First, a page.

In Kiss Murders the social encounters between the city’s serving classes (taxi drivers, bodyguards, waiters) and its urban professionals is meticulously depicted. Veral hates his fellow Turks address him as “sen” (second personal singular) and asks to be addressed properly, as “siz” (second person plural). He sees himself as a sophisticated, cultured, grand lady struggling to survive in a difficult and violent environment. As new murders are committed he proves, with his actions, that the lady is not for turning: he will not forgive those who do evil on his friends and colleagues. Observing his great detective skills, the reader decides that Veral deserves the privileged treatment he demands from others. And it is precisely his sense of solidarity towards the city’s marginalized people that makes Veral a Turkish super-hero of sorts.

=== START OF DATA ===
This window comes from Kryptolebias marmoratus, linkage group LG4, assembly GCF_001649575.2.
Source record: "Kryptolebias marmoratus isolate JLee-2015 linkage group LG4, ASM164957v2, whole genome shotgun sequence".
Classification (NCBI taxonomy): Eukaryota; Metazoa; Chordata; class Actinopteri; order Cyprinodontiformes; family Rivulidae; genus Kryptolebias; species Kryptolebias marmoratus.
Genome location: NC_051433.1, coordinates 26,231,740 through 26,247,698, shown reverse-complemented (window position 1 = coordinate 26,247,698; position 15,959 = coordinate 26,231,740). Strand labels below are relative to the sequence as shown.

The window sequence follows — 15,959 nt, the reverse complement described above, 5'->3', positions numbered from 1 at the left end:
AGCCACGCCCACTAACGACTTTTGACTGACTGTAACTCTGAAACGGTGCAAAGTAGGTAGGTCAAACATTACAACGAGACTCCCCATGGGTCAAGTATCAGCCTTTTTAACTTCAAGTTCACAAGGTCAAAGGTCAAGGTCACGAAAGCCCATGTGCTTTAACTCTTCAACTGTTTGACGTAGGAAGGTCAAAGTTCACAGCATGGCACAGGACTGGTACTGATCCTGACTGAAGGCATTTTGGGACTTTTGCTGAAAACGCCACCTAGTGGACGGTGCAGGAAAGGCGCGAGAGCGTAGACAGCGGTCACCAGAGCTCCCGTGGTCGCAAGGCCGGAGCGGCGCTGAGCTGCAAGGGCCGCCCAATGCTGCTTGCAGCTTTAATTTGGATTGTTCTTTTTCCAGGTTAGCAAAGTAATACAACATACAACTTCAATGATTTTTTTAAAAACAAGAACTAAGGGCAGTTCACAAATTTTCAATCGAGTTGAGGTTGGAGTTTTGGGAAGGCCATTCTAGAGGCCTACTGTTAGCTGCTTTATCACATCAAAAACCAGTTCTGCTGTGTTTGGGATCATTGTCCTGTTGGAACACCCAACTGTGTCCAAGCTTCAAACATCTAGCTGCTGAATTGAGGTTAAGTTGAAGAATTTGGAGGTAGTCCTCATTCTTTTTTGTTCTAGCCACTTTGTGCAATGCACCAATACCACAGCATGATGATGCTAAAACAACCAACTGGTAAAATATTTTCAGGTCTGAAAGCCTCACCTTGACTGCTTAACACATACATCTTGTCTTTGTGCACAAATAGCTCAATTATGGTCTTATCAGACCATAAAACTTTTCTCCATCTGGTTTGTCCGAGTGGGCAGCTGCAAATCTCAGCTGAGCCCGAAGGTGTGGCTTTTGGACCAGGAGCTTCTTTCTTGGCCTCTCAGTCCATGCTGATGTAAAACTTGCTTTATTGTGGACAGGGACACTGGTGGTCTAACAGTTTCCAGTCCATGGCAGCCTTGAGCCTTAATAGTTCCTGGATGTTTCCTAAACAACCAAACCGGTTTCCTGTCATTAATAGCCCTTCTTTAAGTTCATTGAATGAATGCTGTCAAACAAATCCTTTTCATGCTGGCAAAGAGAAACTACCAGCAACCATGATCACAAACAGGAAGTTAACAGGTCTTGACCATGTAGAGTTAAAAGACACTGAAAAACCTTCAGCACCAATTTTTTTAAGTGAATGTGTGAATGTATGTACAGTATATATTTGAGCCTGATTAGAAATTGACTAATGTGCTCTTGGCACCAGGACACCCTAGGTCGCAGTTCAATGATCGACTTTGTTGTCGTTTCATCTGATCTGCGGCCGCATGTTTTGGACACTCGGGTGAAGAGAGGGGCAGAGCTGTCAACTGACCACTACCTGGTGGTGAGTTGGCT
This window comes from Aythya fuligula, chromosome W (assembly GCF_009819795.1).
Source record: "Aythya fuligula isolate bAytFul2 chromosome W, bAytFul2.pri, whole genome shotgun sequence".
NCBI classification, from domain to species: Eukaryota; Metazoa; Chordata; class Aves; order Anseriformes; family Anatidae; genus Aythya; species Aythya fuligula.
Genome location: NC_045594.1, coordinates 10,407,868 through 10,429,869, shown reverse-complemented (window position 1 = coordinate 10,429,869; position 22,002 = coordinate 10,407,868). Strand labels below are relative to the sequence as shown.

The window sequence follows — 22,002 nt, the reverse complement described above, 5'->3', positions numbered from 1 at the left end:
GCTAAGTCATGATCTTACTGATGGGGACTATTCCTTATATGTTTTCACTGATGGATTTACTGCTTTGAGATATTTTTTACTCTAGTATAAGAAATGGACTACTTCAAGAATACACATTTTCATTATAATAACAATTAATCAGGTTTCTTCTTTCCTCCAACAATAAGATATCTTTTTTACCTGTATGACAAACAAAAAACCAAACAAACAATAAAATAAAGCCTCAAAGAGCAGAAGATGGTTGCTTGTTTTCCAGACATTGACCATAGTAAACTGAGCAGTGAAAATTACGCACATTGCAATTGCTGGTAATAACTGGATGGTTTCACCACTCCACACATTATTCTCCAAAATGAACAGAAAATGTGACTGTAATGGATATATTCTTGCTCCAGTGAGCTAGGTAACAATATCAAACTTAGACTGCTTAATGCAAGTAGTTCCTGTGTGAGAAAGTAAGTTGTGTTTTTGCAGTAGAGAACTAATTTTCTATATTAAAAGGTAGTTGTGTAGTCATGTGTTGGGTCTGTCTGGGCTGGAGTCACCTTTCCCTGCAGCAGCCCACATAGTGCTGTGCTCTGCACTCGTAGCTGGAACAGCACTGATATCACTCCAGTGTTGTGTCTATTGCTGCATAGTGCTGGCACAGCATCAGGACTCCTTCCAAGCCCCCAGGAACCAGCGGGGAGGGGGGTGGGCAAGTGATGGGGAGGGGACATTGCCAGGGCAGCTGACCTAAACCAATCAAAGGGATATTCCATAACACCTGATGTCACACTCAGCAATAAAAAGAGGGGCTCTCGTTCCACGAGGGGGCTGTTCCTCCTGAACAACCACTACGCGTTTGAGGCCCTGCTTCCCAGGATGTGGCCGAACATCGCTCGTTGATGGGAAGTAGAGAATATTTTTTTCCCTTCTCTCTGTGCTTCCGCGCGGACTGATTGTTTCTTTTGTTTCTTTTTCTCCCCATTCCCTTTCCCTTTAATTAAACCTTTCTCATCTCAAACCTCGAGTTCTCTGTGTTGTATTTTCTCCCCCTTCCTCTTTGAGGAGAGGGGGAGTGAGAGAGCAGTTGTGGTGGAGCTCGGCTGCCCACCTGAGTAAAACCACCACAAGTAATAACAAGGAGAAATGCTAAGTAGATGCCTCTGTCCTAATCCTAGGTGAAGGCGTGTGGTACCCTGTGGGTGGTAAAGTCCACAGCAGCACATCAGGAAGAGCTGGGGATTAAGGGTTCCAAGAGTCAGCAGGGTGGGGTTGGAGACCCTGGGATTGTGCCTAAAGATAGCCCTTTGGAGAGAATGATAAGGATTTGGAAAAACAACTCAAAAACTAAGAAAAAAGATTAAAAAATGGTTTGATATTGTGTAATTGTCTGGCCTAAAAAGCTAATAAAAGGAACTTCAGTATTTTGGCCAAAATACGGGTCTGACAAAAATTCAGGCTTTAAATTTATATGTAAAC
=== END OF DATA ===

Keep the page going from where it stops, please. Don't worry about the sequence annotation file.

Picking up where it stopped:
Somer described the villains of the second volume, The Kiss Murder, as “radical nationalists and their political party”. Presenting the competing discourses of discriminatory politicians and the marginalized voices together, Somer shows some of the underlying factors in hate crimes. A massive gap exists between the public and private faces of Istanbul’s citizens; one reminiscent of the conservative Britain in the 1980s when people were increasingly led into leading double lives (Alan Hollinghurst's The Line of Beauty offers the best dissection of it), when the public discourse failed to catch up with the realities of the private sphere—people saying one thing, and doing another in private. While many Turkish novels gives us only the world of appearances of Turkish people, Somer brings us into the Platonic cave where they freely express and experience their desires.